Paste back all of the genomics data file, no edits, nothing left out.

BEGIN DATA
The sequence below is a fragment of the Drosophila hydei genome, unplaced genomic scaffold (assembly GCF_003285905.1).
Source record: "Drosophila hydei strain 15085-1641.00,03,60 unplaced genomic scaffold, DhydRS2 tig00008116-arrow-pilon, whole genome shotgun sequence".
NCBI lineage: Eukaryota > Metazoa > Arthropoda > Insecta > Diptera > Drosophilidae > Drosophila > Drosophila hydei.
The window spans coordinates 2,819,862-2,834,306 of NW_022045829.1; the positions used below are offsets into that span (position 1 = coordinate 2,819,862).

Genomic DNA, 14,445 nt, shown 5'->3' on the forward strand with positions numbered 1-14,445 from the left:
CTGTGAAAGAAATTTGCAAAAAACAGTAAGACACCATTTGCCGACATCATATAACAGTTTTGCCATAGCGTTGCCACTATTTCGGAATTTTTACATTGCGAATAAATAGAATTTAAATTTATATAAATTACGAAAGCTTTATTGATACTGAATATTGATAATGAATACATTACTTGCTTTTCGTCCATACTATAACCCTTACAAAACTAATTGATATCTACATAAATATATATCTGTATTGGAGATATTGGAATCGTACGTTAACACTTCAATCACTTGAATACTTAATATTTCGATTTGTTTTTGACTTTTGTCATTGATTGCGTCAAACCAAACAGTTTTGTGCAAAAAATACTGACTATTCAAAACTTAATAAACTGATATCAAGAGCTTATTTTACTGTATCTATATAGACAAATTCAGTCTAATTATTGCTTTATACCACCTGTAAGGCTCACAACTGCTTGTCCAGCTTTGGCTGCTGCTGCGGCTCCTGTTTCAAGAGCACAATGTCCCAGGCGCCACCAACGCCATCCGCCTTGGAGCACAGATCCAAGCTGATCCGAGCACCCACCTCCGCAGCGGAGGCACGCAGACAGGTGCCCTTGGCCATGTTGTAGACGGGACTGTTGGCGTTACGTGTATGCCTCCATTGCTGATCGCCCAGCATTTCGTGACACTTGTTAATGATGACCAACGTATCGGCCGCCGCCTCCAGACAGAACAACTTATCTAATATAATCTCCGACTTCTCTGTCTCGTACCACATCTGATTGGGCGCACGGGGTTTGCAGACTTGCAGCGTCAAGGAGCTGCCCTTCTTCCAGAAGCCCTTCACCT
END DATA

The sequence below is a fragment of the Drosophila hydei genome, unplaced genomic scaffold (assembly GCF_003285905.1).
Source record: "Drosophila hydei strain 15085-1641.00,03,60 unplaced genomic scaffold, DhydRS2 tig00008116-arrow-pilon, whole genome shotgun sequence".
NCBI lineage: Eukaryota > Metazoa > Arthropoda > Insecta > Diptera > Drosophilidae > Drosophila > Drosophila hydei.
The window spans coordinates 2,819,862-2,834,306 of NW_022045829.1; the positions used below are offsets into that span (position 1 = coordinate 2,819,862).

Genomic DNA, 14,445 nt, shown 5'->3' on the forward strand with positions numbered 1-14,445 from the left:
CTGTGAAAGAAATTTGCAAAAAACAGTAAGACACCATTTGCCGACATCATATAACAGTTTTGCCATAGCGTTGCCACTATTTCGGAATTTTTACATTGCGAATAAATAGAATTTAAATTTATATAAATTACGAAAGCTTTATTGATACTGAATATTGATAATGAATACATTACTTGCTTTTCGTCCATACTATAACCCTTACAAAACTAATTGATATCTACATAAATATATATCTGTATTGGAGATATTGGAATCGTACGTTAACACTTCAATCACTTGAATACTTAATATTTCGATTTGTTTTTGACTTTTGTCATTGATTGCGTCAAACCAAACAGTTTTGTGCAAAAAATACTGACTATTCAAAACTTAATAAACTGATATCAAGAGCTTATTTTACTGTATCTATATAGACAAATTCAGTCTAATTATTGCTTTATACCACCTGTAAGGCTCACAACTGCTTGTCCAGCTTTGGCTGCTGCTGCGGCTCCTGTTTCAAGAGCACAATGTCCCAGGCGCCACCAACGCCATCCGCCTTGGAGCACAGATCCAAGCTGATCCGAGCACCCACCTCCGCAGCGGAGGCACGCAGACAGGTGCCCTTGGCCATGTTGTAGACGGGACTGTTGGCGTTACGTGTATGCCTCCATTGCTGATCGCCCAGCATTTCGTGACACTTGTTAATGATGACCAACGTATCGGCCGCCGCCTCCAGACAGAACAACTTATCTAATATAATCTCCGACTTCTCTGTCTCGTACCACATCTGATTGGGCGCACGGGGTTTGCAGACTTGCAGCGTCAAGGAGCTGCCCTTCTTCCAGAAGCCCTTCACCT